As part of ValuePenguin’s Future of Veterinary Care series, we will be interviewing students across the nation’s pre-veterinary and veterinary programs to learn more about their experiences and paths towards becoming certified veterinarians.
Kaitlyn Koenning is a senior Animal Science major with a minor in Spanish at University of Georgia. She is president of UGA's Pre-Veterinary Medicine Club, and will be attending the University of Georgia's College of Veterinary Medicine this fall.
What influenced you to pursue a pre-vet or vet program?
Not only does being a veterinarian require a love of animals, but it also requires a love of science and medicine. Once I realized that veterinary medicine fulfilled my love of constantly learning new things and experiencing the unexpected, I was hooked and dedicated my years in college to my classes and volunteer opportunities.
Why should other students consider a focus in Veterinary Medicine?
It is A LOT of hard work and dedication, but veterinary medicine pays off when you get to experience the bond between an animal and their owner. Your hope is to keep these beloved creatures healthy and happy for their entire lives, ensuring the bond will not be broken.
It is the perfect career for people who love a challenge. Animals cannot express how they feel, so veterinarians have to become detectives and piece together what the owner has observed with diagnostics to discover the problem. It is immensely rewarding to heal an animal with such limited tools!
What has been your experience with Pre-Vet medicine at your college?
If your college has a Pre-Vet Club, I would highly recommend joining it. You form friendships with people who have the same goals and passion as you, listen to awesome speakers, and the club provides many volunteer experiences. I also recommend getting varied experience with animals, and think outside the box, as you want to stand out to admissions. For example, research is something easily overlooked, but a large and vital part of veterinary medicine.
Please share and describe your best experience working with animals.
My favorite animal experience was studying abroad in Costa Rica and Nicaragua with an amazing volunteer group called “VIDA.” I gained hands-on experience spaying and neutering animals in clinics we formed throughout the two countries. You never realize how advanced veterinary care is in the US until you travel abroad and see how absent the care of animals is in other countries. They aren’t a member of the family, but rather a possession that guards the house or a nuisance that freely roams the streets. Education about veterinary care is extremely critical in these countries. If we can teach the children how important a healthy animal is, we break the cycle of abuse and neglect.
Have you participated in any volunteer or veterinary internships?
I began in high school as a kennel worker at a small animal clinic in Marietta, Georgia. Once I went to college, I returned during the summer for an internship as a veterinary assistant and then was hired to seasonally work there as an assistant. Don’t turn down a position because it is not paid, because a lot of times you just have to prove yourself and it will eventually turn into a paid job, and you get amazing experiences in the mean time!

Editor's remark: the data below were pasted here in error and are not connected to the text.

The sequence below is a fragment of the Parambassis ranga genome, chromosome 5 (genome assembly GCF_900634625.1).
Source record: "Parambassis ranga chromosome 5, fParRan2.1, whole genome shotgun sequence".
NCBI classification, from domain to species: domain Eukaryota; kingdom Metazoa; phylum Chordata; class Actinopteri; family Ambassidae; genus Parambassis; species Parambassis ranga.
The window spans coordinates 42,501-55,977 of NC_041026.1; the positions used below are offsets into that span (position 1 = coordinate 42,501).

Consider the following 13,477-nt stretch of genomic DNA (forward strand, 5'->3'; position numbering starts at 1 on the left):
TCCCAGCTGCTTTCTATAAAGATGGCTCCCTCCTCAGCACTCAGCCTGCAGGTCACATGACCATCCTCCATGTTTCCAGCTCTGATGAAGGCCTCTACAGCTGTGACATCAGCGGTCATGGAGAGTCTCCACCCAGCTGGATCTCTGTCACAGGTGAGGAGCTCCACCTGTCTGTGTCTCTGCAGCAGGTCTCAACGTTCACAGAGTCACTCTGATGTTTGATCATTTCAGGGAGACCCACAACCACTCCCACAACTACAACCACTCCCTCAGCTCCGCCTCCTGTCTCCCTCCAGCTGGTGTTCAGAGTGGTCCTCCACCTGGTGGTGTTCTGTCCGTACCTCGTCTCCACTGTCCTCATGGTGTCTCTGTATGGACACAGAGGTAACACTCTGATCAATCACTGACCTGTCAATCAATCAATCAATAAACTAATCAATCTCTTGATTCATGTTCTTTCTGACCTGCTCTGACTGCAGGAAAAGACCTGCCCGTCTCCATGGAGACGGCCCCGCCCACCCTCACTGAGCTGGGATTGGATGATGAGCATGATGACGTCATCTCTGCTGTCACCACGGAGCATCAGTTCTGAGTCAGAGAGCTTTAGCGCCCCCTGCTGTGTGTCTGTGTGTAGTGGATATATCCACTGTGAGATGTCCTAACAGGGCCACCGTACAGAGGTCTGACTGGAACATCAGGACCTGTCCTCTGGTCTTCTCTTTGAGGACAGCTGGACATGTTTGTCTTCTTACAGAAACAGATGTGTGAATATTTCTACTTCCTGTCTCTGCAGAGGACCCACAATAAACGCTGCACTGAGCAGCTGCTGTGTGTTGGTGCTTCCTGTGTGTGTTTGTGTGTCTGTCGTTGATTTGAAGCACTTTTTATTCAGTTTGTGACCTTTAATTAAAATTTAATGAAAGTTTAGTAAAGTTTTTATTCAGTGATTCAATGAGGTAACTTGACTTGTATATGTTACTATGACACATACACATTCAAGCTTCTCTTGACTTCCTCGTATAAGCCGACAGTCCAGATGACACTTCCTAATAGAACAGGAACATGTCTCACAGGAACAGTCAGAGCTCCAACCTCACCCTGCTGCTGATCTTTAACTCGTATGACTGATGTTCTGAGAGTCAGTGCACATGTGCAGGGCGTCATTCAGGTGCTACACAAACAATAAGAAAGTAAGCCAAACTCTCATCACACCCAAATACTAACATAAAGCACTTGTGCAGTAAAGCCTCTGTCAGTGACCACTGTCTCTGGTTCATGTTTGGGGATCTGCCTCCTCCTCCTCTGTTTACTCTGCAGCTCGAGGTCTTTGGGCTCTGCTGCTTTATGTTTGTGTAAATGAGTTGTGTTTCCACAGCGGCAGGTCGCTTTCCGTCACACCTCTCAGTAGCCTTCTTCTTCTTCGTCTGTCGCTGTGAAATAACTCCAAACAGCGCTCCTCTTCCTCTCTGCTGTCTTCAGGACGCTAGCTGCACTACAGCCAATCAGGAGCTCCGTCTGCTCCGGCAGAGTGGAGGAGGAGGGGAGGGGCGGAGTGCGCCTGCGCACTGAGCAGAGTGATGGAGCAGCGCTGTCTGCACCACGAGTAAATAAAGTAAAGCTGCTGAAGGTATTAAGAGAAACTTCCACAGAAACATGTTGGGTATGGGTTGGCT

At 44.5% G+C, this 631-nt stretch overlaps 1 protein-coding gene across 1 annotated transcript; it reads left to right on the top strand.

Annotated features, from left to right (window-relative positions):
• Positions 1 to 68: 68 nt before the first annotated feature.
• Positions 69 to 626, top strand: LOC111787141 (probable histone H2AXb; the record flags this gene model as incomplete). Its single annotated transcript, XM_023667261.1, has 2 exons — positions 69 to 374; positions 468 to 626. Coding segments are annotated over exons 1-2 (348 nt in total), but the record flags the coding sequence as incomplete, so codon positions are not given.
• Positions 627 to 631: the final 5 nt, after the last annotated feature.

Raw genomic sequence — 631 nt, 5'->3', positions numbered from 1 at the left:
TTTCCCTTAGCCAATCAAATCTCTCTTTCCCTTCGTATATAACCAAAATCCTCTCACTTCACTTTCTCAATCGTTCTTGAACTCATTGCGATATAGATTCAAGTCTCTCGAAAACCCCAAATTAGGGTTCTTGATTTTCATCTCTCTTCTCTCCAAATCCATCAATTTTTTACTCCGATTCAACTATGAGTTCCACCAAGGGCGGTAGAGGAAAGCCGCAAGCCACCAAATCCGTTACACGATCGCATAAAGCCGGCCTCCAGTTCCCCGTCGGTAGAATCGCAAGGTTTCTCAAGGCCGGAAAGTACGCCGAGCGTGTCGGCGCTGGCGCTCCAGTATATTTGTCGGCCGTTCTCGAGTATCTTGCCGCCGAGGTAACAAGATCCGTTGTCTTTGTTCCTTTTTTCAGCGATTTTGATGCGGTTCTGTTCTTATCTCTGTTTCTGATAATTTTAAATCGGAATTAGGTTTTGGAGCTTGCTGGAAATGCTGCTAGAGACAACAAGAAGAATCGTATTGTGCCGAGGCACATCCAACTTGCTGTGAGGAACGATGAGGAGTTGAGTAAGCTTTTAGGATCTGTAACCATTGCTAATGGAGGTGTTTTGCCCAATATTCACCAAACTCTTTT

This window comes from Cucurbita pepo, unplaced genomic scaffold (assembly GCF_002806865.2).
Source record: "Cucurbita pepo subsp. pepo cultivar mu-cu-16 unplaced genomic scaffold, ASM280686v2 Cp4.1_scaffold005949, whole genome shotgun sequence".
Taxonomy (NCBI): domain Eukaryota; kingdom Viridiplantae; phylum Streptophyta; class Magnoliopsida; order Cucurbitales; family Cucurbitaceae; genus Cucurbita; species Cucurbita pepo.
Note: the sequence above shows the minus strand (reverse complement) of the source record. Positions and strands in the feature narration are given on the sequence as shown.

Also, I volunteered at a hippotherapy farm, where children with disabilities learn to ride a horse while also improving their motor and sensory skills. It was truly remarkable to see these children blossom while riding a horse! They formed a strong bond with the animal and it was inspirational to see how an animal can change a child’s life for the better.
Please share an interesting or little-known fact you’ve learned about animals.
I love reading about animal behavior, and I would highly recommend picking up Animals in Translation by Temple Grandin. She has autism and yet has achieved so much including setting guidelines to make meat facilities more humane in the treatment of their animals. Because she has autism, she sees animals in a way most people cannot, and her observations are truly groundbreaking in how we can understand and form better bonds with animals.
What are the latest developments or trends in veterinary medicine?
What some people don’t realize is that animal medicine is implementing the same advanced treatments and surgeries as human medicine. Chemotherapy, acupuncture, and the use of MRI machines are just some of the many advances implemented in veterinary medicine. At The University of Georgia, there is a wide range of specialties that have board certified veterinarians (at least 4 more years of learning a specialty after vet school) including oncology, neurology, and ophthalmology. And the possibilities for what lies ahead excite me most about veterinary medicine!
What are your future aspirations and career plans?
I begin my first year at the University of Georgia's College of Veterinary Medicine in August, and four years later will receive my DVM. From there I plan on working at a small animal clinic or doing an internship for a year first to gain more experience.